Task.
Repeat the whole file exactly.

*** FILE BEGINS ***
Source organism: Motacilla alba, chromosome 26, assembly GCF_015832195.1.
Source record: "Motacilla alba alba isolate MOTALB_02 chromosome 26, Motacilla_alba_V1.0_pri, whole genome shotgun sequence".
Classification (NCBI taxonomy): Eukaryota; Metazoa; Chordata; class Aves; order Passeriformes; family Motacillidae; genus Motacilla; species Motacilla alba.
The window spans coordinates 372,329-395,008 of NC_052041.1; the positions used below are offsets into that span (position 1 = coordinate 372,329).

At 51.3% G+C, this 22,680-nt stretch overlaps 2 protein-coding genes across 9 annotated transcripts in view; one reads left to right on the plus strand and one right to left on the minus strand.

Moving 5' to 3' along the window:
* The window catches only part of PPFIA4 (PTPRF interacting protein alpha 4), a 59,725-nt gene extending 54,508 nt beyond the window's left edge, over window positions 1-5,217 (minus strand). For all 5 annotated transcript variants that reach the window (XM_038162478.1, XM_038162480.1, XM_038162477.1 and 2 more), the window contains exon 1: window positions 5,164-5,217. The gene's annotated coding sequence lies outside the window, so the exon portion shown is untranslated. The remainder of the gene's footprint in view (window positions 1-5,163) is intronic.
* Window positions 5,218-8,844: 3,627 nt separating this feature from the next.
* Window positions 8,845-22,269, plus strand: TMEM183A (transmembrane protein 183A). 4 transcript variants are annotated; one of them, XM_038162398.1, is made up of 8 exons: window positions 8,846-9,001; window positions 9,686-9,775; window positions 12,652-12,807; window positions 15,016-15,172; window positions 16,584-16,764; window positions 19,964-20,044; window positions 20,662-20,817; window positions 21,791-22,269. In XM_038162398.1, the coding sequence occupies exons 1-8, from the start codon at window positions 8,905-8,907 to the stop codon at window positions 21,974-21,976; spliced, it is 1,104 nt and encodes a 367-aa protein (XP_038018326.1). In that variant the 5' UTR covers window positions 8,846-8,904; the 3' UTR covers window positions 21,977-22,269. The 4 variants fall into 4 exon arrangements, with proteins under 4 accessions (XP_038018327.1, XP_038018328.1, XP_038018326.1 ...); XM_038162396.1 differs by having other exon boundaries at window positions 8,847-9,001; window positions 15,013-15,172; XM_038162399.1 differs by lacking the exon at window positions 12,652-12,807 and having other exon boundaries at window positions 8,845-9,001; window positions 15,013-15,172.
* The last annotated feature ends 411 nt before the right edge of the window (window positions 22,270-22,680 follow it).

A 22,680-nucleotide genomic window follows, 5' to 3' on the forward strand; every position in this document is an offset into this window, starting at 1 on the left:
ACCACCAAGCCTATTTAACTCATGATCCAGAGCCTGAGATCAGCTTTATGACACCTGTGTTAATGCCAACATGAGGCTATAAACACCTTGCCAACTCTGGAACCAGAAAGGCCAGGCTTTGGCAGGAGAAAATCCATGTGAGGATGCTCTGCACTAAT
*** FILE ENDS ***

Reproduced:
Source organism: Motacilla alba, chromosome 26, assembly GCF_015832195.1.
Source record: "Motacilla alba alba isolate MOTALB_02 chromosome 26, Motacilla_alba_V1.0_pri, whole genome shotgun sequence".
Classification (NCBI taxonomy): Eukaryota; Metazoa; Chordata; class Aves; order Passeriformes; family Motacillidae; genus Motacilla; species Motacilla alba.
The window spans coordinates 372,329-395,008 of NC_052041.1; the positions used below are offsets into that span (position 1 = coordinate 372,329).

At 51.3% G+C, this 22,680-nt stretch overlaps 2 protein-coding genes across 9 annotated transcripts in view; one reads left to right on the plus strand and one right to left on the minus strand.

Moving 5' to 3' along the window:
* The window catches only part of PPFIA4 (PTPRF interacting protein alpha 4), a 59,725-nt gene extending 54,508 nt beyond the window's left edge, over window positions 1-5,217 (minus strand). For all 5 annotated transcript variants that reach the window (XM_038162478.1, XM_038162480.1, XM_038162477.1 and 2 more), the window contains exon 1: window positions 5,164-5,217. The gene's annotated coding sequence lies outside the window, so the exon portion shown is untranslated. The remainder of the gene's footprint in view (window positions 1-5,163) is intronic.
* Window positions 5,218-8,844: 3,627 nt separating this feature from the next.
* Window positions 8,845-22,269, plus strand: TMEM183A (transmembrane protein 183A). 4 transcript variants are annotated; one of them, XM_038162398.1, is made up of 8 exons: window positions 8,846-9,001; window positions 9,686-9,775; window positions 12,652-12,807; window positions 15,016-15,172; window positions 16,584-16,764; window positions 19,964-20,044; window positions 20,662-20,817; window positions 21,791-22,269. In XM_038162398.1, the coding sequence occupies exons 1-8, from the start codon at window positions 8,905-8,907 to the stop codon at window positions 21,974-21,976; spliced, it is 1,104 nt and encodes a 367-aa protein (XP_038018326.1). In that variant the 5' UTR covers window positions 8,846-8,904; the 3' UTR covers window positions 21,977-22,269. The 4 variants fall into 4 exon arrangements, with proteins under 4 accessions (XP_038018327.1, XP_038018328.1, XP_038018326.1 ...); XM_038162396.1 differs by having other exon boundaries at window positions 8,847-9,001; window positions 15,013-15,172; XM_038162399.1 differs by lacking the exon at window positions 12,652-12,807 and having other exon boundaries at window positions 8,845-9,001; window positions 15,013-15,172.
* The last annotated feature ends 411 nt before the right edge of the window (window positions 22,270-22,680 follow it).

A 22,680-nucleotide genomic window follows, 5' to 3' on the forward strand; every position in this document is an offset into this window, starting at 1 on the left:
ACCACCAAGCCTATTTAACTCATGATCCAGAGCCTGAGATCAGCTTTATGACACCTGTGTTAATGCCAACATGAGGCTATAAACACCTTGCCAACTCTGGAACCAGAAAGGCCAGGCTTTGGCAGGAGAAAATCCATGTGAGGATGCTCTGCACTAAT